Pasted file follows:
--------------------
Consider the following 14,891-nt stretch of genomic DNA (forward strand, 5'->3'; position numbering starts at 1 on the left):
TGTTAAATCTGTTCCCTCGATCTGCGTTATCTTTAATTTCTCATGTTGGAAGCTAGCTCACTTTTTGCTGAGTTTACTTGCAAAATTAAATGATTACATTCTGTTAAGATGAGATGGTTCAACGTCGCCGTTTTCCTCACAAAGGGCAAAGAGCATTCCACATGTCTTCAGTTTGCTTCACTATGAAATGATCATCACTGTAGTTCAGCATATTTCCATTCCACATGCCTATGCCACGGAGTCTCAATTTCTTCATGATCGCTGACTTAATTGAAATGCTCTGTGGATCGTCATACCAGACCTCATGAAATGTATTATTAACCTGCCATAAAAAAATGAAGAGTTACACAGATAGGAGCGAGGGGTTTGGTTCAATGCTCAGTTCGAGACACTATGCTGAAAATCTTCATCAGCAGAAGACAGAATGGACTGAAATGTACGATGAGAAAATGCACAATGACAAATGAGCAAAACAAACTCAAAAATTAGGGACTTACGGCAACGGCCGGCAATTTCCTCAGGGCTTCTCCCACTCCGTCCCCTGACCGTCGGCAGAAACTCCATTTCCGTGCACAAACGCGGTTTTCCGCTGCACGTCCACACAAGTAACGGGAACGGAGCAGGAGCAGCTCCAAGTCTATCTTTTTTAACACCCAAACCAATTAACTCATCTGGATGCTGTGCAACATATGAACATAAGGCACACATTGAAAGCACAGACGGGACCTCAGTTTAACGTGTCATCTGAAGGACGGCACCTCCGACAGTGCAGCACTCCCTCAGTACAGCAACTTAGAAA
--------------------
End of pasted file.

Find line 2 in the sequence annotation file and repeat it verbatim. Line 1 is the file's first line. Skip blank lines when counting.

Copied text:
TGTTAAATCTGTTCCCTCGATCTGCGTTATCTTTAATTTCTCATGTTGGAAGCTAGCTCACTTTTTGCTGAGTTTACTTGCAAAATTAAATGATTACATTCTGTTAAGATGAGATGGTTCAACGTCGCCGTTTTCCTCACAAAGGGCAAAGAGCATTCCACATGTCTTCAGTTTGCTTCACTATGAAATGATCATCACTGTAGTTCAGCATATTTCCATTCCACATGCCTATGCCACGGAGTCTCAATTTCTTCATGATCGCTGACTTAATTGAAATGCTCTGTGGATCGTCATACCAGACCTCATGAAATGTATTATTAACCTGCCATAAAAAAATGAAGAGTTACACAGATAGGAGCGAGGGGTTTGGTTCAATGCTCAGTTCGAGACACTATGCTGAAAATCTTCATCAGCAGAAGACAGAATGGACTGAAATGTACGATGAGAAAATGCACAATGACAAATGAGCAAAACAAACTCAAAAATTAGGGACTTACGGCAACGGCCGGCAATTTCCTCAGGGCTTCTCCCACTCCGTCCCCTGACCGTCGGCAGAAACTCCATTTCCGTGCACAAACGCGGTTTTCCGCTGCACGTCCACACAAGTAACGGGAACGGAGCAGGAGCAGCTCCAAGTCTATCTTTTTTAACACCCAAACCAATTAACTCATCTGGATGCTGTGCAACATATGAACATAAGGCACACATTGAAAGCACAGACGGGACCTCAGTTTAACGTGTCATCTGAAGGACGGCACCTCCGACAGTGCAGCACTCCCTCAGTACAGCAACTTAGAAA